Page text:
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NIST Releases Great Lakes Sediment Material for Measuring Organic Pollutants

A researcher stands on a boat reaching for a cable holding a grabber device.

Researchers use the Ponar grab to extract sediment samples from the lakebed in Milwaukee Bay.

Credit: M. Ellisor/NIST

People who live near the Great Lakes might go there to enjoy a swim or a boat ride. But if you’re visiting from the National Institute of Standards and Technology (NIST), you might go boating for science.

Collaborating with researchers from the Environmental Protection Agency (EPA) and the National Oceanic and Atmospheric Administration (NOAA), NIST researchers collected freshwater sediment samples from Milwaukee Harbor in Lake Michigan.

Their overarching mission is to help scientists accurately measure organic pollutants in the environment. To help do so, NIST has released a reference material containing carefully measured organic contaminants in Great Lakes sediment.

Measurements are important in understanding the impact of pollutants on the environment and how that in return affects us. “It’s important to know water and soil quality. You don’t want to be near contaminated sediment or eat contaminated fish,” said NIST researcher Jessica Reiner.

Reiner and her colleagues want to further improve measurements of persistent organic pollutants (POPs), toxic chemicals that can negatively affect human health and the environment. They last for long periods of time and aren’t easily broken down. Many POPs were first produced after World War II and introduced commercially for agriculture, manufacturing and other uses. But unfortunately, these organic pollutants can also pass through the food chain from one species to another.

Concerns are rising about POP concentration in freshwater regions such as the Great Lakes, which border the northern part of the U.S and southern Canada. Freshwater bodies are important as they’re sources of our drinking water. Collectively, the Great Lakes make up the largest body of fresh water on the planet and account for one-fifth of the total fresh water on Earth, around 6 quadrillion gallons of water.

The EPA is working to reduce organic pollutants found in the Great Lakes, concentrations of which are known as Areas of Concern (AOC). With information about the AOCs, NIST worked with NOAA to find sites in the Great Lakes in which specific pollutants are known to be present.

NIST researchers focused on two types of POPs: polycyclic aromatic hydrocarbons (PAH) and per- and polyfluoroalkyl substances (PFAS). PAHs are a group of chemicals naturally found in coal, crude oil and gasoline and are also released into the environment from the burning of coal, oil, gas, wood, solid waste and tobacco. PFAS are a group of chemicals found in products made to resist heat, oil, stains, grease and water. They can be found in everything from clothing and furniture to the insulation of electrical wires.

Three researchers on a boat wearing white overalls gather around to help pour material into a metal container.
NIST researchers collected sediment material from three different sites in Milwaukee Bay. The sediment was put in stainless steel milk cans for storage before being transported to Hollings Marine Laboratory for sample analysis. 
Credit: M. Ellisor/NIST

Both are a concern because they do not easily break down in the environment and can move through soils to contaminate drinking water sources like rivers and lakes. Increasing evidence suggests that PFAS and PAHs have detrimental health effects.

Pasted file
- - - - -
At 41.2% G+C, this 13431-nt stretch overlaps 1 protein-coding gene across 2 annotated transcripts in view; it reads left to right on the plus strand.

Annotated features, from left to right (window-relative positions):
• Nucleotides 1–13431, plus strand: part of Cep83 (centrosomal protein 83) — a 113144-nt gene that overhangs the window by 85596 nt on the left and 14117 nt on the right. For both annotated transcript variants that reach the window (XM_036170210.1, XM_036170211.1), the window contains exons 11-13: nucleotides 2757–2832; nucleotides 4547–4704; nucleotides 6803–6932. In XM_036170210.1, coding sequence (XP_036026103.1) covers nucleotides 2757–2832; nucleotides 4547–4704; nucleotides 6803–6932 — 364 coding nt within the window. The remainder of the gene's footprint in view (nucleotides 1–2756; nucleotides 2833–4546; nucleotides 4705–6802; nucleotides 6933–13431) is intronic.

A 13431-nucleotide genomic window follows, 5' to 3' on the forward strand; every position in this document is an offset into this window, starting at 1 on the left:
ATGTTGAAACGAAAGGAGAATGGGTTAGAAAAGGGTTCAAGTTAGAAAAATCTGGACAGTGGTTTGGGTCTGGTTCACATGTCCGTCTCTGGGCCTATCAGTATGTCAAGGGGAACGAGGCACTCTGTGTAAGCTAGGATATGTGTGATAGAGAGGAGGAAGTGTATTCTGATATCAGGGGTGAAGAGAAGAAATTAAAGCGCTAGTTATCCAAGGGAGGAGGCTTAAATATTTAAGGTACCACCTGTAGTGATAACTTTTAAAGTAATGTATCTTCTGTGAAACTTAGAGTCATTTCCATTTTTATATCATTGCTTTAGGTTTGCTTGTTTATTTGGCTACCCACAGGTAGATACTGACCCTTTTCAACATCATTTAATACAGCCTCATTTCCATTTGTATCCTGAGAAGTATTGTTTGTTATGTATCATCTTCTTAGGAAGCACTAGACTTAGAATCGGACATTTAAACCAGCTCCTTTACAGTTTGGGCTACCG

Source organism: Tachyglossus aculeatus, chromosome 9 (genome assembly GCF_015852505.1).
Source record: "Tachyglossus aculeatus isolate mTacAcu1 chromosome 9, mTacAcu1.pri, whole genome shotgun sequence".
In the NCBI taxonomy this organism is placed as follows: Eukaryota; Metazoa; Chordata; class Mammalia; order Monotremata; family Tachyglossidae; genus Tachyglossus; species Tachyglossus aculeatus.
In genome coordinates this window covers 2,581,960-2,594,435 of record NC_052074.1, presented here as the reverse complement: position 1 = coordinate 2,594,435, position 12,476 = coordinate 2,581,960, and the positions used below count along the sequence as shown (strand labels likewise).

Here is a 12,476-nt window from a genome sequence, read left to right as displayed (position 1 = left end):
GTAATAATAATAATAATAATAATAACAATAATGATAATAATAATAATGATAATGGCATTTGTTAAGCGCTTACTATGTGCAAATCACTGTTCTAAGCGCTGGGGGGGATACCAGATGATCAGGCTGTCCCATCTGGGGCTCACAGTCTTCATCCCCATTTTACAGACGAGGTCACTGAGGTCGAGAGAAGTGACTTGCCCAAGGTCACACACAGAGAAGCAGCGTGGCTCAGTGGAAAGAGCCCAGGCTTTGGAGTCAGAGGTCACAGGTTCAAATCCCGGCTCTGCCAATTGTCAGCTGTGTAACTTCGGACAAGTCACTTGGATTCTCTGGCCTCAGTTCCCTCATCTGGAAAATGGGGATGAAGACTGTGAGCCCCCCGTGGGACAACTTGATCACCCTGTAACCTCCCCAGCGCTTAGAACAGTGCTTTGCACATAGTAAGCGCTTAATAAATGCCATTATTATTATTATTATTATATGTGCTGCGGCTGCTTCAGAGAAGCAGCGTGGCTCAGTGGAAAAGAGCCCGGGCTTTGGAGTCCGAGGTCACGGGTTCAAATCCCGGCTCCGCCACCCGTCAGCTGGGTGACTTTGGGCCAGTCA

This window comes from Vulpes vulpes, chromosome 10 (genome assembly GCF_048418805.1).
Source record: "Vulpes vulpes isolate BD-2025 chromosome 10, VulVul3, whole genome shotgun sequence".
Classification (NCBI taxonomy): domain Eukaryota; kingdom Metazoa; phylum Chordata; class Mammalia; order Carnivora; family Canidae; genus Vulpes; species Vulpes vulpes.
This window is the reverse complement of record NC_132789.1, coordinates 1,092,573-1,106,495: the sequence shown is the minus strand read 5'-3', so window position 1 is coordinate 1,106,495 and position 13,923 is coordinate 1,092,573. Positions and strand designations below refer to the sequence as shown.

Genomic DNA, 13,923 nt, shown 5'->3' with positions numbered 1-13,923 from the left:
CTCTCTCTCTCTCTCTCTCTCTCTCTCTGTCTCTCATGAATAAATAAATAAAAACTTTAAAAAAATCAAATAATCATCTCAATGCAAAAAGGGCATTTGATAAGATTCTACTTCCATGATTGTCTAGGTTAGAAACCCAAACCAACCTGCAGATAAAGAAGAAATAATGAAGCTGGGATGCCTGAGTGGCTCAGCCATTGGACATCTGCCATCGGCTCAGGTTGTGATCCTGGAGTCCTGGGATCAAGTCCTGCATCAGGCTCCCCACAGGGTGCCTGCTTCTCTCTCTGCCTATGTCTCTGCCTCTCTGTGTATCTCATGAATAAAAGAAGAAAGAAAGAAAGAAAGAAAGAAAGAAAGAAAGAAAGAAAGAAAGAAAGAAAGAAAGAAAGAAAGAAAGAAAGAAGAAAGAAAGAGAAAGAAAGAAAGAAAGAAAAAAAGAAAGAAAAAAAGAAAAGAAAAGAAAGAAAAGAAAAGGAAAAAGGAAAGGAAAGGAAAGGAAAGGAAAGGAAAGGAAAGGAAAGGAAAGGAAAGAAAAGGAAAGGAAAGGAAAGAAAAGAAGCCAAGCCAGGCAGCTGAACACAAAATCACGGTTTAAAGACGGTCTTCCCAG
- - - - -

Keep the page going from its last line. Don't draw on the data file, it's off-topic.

Over the years NIST has developed a variety of environmentally related SRMs, but until now there was not a freshwater sediment reference material available for the scientific community with values for organic contaminants. NIST’s new SRM 1936 — Great Lakes Sediment — enables scientists to validate the methods they’re using when measuring for organic pollutants in their own sediment samples.

NOAA researchers collected sediment samples from various AOCs around the Great Lakes region, which helped NIST researchers pick the sample site of Milwaukee Harbor for their sediment samples. Researchers then took a boat out to three different sites in Milwaukee Harbor, part of Lake Michigan. They used the Ponar grab, a metal device that’s lowered to the bottom of the lake, to scoop up samples from the lakebed. The sediment samples were placed in stainless steel cans before they were transported to the Hollings Marine Laboratory in Charleston, South Carolina, for storage. 

The batches of sediment then went to the main NIST campus in Gaithersburg, Maryland. Workers there broke the sediment down into a uniform consistency and bottled it. The bottled samples returned to Charleston, where scientists analyzed and characterized the organic pollutants in them.

The organic pollutants in the Great Lakes sediment SRM will be useful for regulatory environmental agencies such as the EPA and NOAA, as well as state agencies, to help with ongoing efforts in monitoring trends of organic pollutants in the Great Lakes area, which will determine if contaminant reduction efforts are working. The SRM will also be beneficial to scientists working in analytical chemistry laboratories conducting research on PFAS and PAH measurements and analyzing their own soil samples for specific pollutants, as well as academic labs. 

SRM 1936 will be replacing SRM 1944 (New York/New Jersey Waterway Sediment) and SRM 1941b (Organics in Marine Sediment). But it’s not the only SRM that deals with organic pollutants like PFAS. NIST also has a domestic sludge SRM and fish tissues SRMs specific to Lake Michigan and Lake Superior. Organizations wishing to order SRM 1936 can visit the NIST SRM page.

Released November 23, 2021, Updated November 29, 2021